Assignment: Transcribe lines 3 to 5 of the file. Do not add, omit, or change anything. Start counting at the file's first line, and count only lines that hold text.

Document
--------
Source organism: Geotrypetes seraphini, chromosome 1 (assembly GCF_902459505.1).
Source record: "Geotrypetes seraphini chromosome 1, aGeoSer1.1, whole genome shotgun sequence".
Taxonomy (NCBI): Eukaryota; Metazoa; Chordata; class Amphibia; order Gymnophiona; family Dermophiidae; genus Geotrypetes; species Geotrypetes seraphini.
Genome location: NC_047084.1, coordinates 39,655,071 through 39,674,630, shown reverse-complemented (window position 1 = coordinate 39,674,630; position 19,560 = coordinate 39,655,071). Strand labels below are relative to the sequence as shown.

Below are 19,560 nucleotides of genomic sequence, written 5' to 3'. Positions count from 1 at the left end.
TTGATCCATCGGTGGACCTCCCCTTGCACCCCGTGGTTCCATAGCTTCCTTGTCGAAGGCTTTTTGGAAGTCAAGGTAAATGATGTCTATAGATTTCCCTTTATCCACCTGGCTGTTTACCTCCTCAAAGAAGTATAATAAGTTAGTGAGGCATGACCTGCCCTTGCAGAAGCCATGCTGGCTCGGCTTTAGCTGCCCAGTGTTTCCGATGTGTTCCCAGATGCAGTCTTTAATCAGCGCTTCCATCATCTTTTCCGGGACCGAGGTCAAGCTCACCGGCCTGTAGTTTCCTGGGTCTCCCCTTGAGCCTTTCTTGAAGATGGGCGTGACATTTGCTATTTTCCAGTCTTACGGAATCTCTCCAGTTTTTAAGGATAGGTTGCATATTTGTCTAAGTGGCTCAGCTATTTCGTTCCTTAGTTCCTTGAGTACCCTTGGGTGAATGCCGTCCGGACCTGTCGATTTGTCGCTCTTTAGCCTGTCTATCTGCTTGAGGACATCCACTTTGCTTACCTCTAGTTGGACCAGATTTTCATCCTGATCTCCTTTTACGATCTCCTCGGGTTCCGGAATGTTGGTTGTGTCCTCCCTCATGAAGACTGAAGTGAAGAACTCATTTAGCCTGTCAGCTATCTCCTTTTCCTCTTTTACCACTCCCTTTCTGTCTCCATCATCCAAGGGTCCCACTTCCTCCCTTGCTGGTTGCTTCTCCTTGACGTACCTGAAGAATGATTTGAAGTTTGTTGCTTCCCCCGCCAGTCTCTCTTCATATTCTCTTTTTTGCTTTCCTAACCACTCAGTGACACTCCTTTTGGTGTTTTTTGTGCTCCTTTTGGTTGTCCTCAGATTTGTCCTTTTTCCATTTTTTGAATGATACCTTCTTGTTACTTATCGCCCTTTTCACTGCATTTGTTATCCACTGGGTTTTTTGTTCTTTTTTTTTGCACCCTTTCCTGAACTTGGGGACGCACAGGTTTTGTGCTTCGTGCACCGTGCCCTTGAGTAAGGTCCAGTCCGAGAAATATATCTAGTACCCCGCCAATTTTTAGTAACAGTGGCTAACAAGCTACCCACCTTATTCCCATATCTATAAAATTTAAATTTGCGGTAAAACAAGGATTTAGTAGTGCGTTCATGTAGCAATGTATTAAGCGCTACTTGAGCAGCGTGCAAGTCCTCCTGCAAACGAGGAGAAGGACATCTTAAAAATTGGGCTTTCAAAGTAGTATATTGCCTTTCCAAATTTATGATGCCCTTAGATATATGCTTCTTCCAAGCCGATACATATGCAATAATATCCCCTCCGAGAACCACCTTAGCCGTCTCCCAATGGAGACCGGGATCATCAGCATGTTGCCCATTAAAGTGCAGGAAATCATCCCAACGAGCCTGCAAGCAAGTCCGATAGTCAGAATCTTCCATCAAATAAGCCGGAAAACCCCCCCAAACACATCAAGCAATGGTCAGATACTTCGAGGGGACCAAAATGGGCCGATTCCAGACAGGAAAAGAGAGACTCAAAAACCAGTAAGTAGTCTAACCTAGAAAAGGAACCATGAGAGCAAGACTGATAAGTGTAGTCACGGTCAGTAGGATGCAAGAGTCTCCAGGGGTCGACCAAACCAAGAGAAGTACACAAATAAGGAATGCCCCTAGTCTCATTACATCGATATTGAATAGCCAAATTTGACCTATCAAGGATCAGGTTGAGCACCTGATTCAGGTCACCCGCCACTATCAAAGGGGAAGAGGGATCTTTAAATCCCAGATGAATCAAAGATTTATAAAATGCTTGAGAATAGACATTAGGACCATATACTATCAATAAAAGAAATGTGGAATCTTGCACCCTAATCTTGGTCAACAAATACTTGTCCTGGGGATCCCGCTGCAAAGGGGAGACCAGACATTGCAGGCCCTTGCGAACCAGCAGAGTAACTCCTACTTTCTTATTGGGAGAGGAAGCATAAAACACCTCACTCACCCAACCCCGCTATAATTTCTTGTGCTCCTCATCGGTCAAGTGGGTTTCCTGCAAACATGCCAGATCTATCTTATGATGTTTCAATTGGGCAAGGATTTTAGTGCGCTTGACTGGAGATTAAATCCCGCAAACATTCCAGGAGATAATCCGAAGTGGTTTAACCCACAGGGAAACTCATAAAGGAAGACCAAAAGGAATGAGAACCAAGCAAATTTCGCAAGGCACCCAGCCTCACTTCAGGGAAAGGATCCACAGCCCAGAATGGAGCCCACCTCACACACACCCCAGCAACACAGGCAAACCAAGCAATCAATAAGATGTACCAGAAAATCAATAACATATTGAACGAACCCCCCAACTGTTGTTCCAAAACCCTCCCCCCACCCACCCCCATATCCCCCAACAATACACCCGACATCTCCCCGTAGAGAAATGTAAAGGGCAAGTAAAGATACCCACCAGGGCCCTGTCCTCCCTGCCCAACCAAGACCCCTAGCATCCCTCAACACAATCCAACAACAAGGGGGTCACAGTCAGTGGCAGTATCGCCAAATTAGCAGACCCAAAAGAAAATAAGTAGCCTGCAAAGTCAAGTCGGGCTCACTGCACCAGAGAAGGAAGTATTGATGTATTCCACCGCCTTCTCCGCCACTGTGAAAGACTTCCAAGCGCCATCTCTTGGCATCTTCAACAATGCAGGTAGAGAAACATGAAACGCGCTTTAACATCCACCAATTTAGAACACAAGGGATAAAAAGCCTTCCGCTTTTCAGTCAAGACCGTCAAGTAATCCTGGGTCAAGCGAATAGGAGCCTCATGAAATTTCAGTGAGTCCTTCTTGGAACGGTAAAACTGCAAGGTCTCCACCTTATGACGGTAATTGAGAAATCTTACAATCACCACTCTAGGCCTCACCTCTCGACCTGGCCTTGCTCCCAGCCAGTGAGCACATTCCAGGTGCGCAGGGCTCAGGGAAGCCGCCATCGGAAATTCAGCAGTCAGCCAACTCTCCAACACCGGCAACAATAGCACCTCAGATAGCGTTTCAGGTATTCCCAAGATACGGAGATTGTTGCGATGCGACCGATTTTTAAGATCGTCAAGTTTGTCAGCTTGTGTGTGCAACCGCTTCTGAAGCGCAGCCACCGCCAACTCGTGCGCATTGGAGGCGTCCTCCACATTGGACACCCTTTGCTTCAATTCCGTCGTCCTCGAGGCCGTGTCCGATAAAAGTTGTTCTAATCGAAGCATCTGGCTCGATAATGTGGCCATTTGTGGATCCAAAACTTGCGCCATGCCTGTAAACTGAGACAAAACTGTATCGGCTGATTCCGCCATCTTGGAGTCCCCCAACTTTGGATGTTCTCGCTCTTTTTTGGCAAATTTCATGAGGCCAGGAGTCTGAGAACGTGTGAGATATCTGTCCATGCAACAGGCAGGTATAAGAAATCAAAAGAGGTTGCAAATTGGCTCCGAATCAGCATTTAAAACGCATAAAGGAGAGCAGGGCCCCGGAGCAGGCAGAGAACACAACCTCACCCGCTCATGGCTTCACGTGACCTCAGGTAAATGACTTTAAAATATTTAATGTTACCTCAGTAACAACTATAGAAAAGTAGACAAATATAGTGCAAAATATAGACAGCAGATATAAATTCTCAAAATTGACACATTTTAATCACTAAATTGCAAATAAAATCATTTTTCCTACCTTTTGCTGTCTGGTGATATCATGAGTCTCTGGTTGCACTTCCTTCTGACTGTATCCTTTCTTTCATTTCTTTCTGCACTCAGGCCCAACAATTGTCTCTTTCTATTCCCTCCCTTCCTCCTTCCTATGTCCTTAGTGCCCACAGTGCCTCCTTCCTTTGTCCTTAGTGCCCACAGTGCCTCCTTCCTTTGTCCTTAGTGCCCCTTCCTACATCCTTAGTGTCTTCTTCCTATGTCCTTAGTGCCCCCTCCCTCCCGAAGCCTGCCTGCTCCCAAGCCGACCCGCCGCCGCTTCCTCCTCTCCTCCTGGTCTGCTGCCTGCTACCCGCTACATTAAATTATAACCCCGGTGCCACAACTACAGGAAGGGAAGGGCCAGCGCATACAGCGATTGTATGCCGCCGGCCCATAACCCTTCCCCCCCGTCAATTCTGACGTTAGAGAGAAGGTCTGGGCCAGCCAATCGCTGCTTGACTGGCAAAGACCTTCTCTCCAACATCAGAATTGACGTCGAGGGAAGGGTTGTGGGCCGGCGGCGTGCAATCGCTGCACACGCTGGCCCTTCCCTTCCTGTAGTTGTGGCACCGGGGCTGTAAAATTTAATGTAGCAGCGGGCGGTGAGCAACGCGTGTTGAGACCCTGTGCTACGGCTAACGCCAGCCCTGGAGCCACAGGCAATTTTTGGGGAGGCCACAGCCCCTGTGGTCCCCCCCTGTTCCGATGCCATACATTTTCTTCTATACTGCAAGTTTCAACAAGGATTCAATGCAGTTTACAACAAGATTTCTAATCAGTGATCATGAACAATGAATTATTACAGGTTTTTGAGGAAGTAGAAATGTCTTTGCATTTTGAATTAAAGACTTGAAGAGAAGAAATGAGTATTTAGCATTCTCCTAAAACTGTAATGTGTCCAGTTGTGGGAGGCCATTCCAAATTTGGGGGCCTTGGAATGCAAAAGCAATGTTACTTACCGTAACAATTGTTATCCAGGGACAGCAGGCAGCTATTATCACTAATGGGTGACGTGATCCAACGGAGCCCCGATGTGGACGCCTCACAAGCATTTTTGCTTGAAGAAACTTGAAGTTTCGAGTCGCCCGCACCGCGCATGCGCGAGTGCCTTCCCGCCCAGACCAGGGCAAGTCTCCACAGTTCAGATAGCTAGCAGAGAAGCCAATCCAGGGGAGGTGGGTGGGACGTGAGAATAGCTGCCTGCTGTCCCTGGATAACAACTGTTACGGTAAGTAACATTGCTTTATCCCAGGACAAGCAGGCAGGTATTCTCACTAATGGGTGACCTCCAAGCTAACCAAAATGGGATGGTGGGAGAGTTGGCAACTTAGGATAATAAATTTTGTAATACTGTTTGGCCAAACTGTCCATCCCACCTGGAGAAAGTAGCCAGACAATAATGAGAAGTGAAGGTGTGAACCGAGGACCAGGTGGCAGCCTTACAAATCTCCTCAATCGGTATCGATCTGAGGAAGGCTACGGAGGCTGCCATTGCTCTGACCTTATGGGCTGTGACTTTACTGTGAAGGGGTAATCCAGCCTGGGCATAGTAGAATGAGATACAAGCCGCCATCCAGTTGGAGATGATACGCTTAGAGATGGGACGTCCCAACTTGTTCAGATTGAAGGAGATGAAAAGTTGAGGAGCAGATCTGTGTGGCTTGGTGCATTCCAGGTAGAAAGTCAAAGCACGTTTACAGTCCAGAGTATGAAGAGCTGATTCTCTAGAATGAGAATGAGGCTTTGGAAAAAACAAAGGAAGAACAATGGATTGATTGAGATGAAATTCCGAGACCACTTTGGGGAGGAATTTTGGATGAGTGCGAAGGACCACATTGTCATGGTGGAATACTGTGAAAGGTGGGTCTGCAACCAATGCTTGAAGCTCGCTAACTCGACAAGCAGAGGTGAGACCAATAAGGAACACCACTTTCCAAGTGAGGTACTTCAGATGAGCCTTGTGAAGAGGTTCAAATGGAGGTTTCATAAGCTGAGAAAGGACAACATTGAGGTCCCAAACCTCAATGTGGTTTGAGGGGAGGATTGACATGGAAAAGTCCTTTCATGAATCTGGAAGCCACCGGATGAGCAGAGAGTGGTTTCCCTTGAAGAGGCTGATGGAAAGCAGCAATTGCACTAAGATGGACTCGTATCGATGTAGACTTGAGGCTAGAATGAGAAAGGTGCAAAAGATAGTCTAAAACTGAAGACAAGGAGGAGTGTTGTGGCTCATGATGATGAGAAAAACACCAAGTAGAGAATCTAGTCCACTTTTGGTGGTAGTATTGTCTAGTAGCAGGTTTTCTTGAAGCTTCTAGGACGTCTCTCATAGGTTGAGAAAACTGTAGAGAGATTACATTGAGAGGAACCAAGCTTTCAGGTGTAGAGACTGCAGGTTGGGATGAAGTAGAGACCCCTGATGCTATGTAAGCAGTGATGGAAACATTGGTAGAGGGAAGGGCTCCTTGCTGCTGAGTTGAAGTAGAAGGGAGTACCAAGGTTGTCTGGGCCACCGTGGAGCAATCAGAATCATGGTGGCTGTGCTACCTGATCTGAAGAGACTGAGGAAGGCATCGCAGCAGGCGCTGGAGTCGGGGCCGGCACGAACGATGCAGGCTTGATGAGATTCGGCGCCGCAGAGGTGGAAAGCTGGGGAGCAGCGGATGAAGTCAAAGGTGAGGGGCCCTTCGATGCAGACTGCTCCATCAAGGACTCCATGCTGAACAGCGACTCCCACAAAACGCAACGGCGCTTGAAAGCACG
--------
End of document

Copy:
Taxonomy (NCBI): Eukaryota; Metazoa; Chordata; class Amphibia; order Gymnophiona; family Dermophiidae; genus Geotrypetes; species Geotrypetes seraphini.
Genome location: NC_047084.1, coordinates 39,655,071 through 39,674,630, shown reverse-complemented (window position 1 = coordinate 39,674,630; position 19,560 = coordinate 39,655,071). Strand labels below are relative to the sequence as shown.

Below are 19,560 nucleotides of genomic sequence, written 5' to 3'. Positions count from 1 at the left end.